Our most striking finding is that attending physicians usually did not respond in any observable way to the problematic behaviors they identified as red flags for negative attitudes. A precise rate of responding cannot be meaningfully calculated, as both numerator (responses) and denominator (problematic behaviors) are subject to interpretation. But these attending physicians certainly let the great majority of these incidents pass without comment. When they did respond, they relied on nonverbal cues and on three indirect verbal techniques: humor, appealing to learners’ self-interest, and medicalization of interpersonal issues. The generalizability of the particular techniques we observed may be limited by the small number of teams studied in a single setting; however, their common features are consonant with the difficulty of giving specific, critical behavioral feedback.212,3–24
Attending physicians saw explicit talk about attitudes as personal, punitive, and likely to be pointless, and as contrary to their own best interests. The feedback they did offer was subtle and often appeared to go unnoticed or be misinterpreted by learners.
The observed verbal feedback techniques avoid moral language, do not address or assume underlying negative attitudes, and leave room for face-saving positive reinterpretations of the precipitating problematic behavior. There are positive aspects to this strategy, but also hazards. Humor, for example, may convey the impression that the attending physician believes the behavior to have been meant jokingly in the first place, or is at least willing to give the benefit of the doubt to that interpretation. The door is thus opened to a tacit social reorientation whereby learners can change course and behave as if that indeed was what they had meant all along. Unfortunately, as we observed, learners may also interpret humor as endorsing their actions.
Appealing to self-interest cushions implicit criticism in an equally ingenious, though perhaps inadvertent, fashion. Far from being reprimanded for being insensitive to patients, the implication is that the learner, in her hard-working zeal, has neglected herself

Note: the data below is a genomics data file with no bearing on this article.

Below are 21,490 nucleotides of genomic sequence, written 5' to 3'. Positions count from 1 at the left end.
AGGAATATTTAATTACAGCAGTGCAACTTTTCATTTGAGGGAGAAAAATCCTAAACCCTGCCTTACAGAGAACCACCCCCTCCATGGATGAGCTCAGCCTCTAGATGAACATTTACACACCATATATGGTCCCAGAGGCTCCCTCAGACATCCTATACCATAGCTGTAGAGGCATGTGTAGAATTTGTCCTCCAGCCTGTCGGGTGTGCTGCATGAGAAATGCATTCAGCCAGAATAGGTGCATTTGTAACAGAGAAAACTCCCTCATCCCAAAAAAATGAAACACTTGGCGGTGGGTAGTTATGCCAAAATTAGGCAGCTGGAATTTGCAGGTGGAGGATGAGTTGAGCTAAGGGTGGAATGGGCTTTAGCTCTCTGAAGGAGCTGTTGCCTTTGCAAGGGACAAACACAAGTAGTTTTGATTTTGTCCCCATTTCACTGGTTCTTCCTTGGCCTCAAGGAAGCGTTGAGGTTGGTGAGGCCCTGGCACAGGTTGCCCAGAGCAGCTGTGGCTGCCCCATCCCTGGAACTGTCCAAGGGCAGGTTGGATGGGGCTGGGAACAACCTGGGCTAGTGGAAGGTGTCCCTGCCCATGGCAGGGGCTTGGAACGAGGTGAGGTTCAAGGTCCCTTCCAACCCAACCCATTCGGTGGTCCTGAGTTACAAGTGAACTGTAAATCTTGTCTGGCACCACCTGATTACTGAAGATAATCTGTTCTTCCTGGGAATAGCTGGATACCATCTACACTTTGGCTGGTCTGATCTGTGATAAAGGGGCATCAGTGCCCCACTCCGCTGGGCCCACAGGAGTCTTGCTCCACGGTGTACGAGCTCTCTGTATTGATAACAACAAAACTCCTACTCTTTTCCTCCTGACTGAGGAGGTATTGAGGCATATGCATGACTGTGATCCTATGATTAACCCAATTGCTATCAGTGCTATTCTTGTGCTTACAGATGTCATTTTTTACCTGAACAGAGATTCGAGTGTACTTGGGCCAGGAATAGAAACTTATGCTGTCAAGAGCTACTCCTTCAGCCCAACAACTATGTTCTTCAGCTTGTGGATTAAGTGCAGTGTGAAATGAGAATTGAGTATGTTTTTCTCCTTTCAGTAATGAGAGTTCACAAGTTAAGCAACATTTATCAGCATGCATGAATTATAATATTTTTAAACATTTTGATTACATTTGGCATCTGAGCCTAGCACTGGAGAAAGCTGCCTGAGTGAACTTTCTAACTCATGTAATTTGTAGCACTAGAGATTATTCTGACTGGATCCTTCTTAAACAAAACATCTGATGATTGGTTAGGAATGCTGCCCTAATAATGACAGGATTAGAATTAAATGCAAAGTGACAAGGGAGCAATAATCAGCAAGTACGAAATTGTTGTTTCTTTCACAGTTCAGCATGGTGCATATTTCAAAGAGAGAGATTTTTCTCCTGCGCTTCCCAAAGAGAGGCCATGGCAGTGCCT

by behaving in a way that might bring criticism on her. Self-sacrifice and self-neglect in the pursuit of excellent patient care are powerful shared values in medical training.21
A potential moral criticism is thus given a subtle “positive spin” and transformed into moral praise. It is well established that negative feedback may be more acceptable and effective when accompanied by positive feedback.22
But does such a remarkable transformation of negative feedback into positive feedback represent a legitimate pedagogic tool, or simply avoidance of a difficult but essential task in professional education?
Medicalization serves similarly to put the learner’s motivations beyond reproach, and to move the content of feedback into a domain in which teacher and learner feel more comfortable. Human interaction is discussed, not as a goal in itself, but as a technique that novices must master in order to optimize data collection and patient cooperation. This orientation permits criticism to be recast in terms of the culturally endorsed aim of excellent technical patient care. Behaviors open to criticism are not the products of negative attitudes, but are simply errors. In Bosk’s terms, normative errors—unacceptable lapses in attitude, effort, or obedience to group norms—are reframed as nonnormative ones, as understandable and expected errors in technical performance, resulting from lack of skill and amenable to improvement with experience.25
Such skill-based criticism may be far less threatening to both teacher and learner. But if concerns about how patients are treated are not to be normative in medicine, what is? Translating feedback about attitudes and demeanor into blander, more palatable terms may leave learners with the impression that there are and can be no meaningful standards of attitude or value in the profession.
While attending physicians had well-intentioned and humane reasons for not directly confronting problematic behaviors, their confidence that nonverbal and indirect feedback techniques adequately conveyed their concerns appeared misplaced. Feedback is more readily accepted when it is low in inference—that is, aimed at observable behavior rather than inferred motives.21
Attending physicians may have operated intuitively according to a similar principle. But while their oblique techniques imply little or no judgment on the teacher’s
part, they require extremely high degrees of inference by learners
for their intent to be understood. Ende et al. found that preceptors in an ambulatory setting used similarly complicated and indirect feedback methods that minimized exposing learner errors.23
They point out that although indirect, nonconfrontational feedback helps preserve learners’ self-esteem, it may require too much inference on the part of learners, and therefore may not reliably provide them with the information necessary for accurate self-assessment.23